FARMER: Well, you—you notice that those models almost always come from non-poor people. Those ideas and those models. They come from experts like me, and I think we should be a little bit suspicious when people who don't have to worry about food and shelter and you know, having enough to eat or getting their kids to school, when they are the ones arguing we shouldn't pay poor people to help us do a project, be skeptical.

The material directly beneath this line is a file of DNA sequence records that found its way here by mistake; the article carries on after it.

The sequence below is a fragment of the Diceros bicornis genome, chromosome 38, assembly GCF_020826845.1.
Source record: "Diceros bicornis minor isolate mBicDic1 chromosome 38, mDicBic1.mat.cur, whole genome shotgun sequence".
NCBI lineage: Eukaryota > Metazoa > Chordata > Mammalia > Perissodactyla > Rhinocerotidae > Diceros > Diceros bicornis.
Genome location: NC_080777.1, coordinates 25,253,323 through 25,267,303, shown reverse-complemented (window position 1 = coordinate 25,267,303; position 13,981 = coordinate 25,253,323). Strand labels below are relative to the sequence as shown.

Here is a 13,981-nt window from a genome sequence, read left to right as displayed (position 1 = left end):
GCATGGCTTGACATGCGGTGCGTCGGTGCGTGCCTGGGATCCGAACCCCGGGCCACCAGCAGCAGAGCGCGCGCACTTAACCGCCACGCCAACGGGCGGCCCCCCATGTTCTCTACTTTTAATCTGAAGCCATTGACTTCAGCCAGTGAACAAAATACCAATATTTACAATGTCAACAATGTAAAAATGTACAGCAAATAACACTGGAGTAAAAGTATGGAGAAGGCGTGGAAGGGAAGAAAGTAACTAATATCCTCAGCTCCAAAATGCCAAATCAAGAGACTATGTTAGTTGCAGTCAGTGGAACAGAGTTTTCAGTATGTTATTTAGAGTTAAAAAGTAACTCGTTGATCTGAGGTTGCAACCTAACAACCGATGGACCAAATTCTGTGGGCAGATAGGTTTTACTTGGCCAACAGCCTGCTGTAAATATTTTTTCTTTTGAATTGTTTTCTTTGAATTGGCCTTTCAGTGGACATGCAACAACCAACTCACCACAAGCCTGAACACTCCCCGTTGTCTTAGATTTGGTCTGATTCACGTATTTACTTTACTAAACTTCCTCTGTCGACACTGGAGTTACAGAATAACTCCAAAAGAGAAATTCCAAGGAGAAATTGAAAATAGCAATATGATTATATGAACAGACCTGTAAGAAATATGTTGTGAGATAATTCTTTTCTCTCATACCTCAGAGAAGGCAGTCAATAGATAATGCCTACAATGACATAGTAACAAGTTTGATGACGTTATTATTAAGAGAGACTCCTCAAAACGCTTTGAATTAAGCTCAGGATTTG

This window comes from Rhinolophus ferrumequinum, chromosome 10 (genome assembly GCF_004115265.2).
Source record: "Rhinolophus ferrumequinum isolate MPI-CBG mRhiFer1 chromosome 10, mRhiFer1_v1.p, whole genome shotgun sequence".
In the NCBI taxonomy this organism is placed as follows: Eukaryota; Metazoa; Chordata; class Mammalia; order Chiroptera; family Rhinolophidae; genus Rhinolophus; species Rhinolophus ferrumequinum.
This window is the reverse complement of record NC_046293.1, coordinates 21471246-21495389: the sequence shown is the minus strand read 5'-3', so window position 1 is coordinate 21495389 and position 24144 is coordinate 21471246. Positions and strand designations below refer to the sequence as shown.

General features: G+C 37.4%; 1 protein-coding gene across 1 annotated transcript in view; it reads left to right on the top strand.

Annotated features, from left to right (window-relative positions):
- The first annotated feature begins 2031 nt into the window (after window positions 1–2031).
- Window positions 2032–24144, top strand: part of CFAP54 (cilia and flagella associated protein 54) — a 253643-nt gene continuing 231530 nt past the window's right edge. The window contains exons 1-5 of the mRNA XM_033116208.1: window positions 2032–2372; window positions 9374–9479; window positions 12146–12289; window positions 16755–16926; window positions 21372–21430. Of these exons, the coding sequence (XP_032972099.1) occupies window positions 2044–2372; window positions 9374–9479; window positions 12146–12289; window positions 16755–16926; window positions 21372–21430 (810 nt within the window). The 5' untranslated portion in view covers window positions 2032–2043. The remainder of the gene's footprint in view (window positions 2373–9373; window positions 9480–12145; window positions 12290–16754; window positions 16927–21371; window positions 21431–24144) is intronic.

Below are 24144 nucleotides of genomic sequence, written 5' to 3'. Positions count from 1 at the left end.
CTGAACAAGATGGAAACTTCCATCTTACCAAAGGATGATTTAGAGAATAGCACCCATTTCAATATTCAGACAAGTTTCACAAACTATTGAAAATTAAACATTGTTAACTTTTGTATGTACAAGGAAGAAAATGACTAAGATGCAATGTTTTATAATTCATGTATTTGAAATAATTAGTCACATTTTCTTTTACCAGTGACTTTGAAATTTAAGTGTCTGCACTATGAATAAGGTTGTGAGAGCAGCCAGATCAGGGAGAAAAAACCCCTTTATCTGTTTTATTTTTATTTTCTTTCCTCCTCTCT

BRANCACCIO: If you can extrapolate from the Rwanda experience - as much as $150 per patient to run this system - what you get is this back -of-the-envelope calculation: to bring paid accompagnateurs to each and every of the tens of millions of people with HIV/AIDS in sub-Saharan Africa would cost, per year, 3.3 billion dollars. That's about what the U.S. government paid for the few short weeks of the Cash-for-Clunkers program this summer. And if we continue with this thought experiment, if you took the money paid to bail out just the failed insurance company AIG, you could bring life-sustaining accompagnateurs to every man, woman, and child with the AIDS virus in sub-Saharan Africa for 25 years. They say bailing out AIG was an investment in the future? Some might argue, so would be a continent of healthier people. But before the model can spread through a continent it has to take off in the country at hand. Partners in Health, with new funding from big names like The Clinton and Gates Foundations plus the United Nations, is already expanding into two more areas of Rwanda - building hospitals and clinics and hiring more accompagnateurs. To assess just how far these projects can go a trip back to the Rwandan capital, Kigali, is in order. About fourteen miles from Rwinkavu the bumpy red dirt road turns into smooth tarmac. The roads and villages now seem spotless and even plastic bags are banned in Rwanda. The president has decreed that all motorcyclists wear helmets...and they do. The government says no more bare feet, and again, remarkably universal compliance. New schools dot the countryside. Education is now free up through the 9th grade. On the outskirts of Kigali we start to see a boom in new house construction. Thousands of Rwandan exiles are returning to start businesses and work for the civil service. One of these professionals who returned after living and training for much of her life in France is the permanent secretary at the Ministry of Health, Dr. Agnes Binagwaho. She helped spearhead the design of Rwanda's community health system, customizing some ideas that work in other countries, like these house calls, to serve the needs of Rwandans.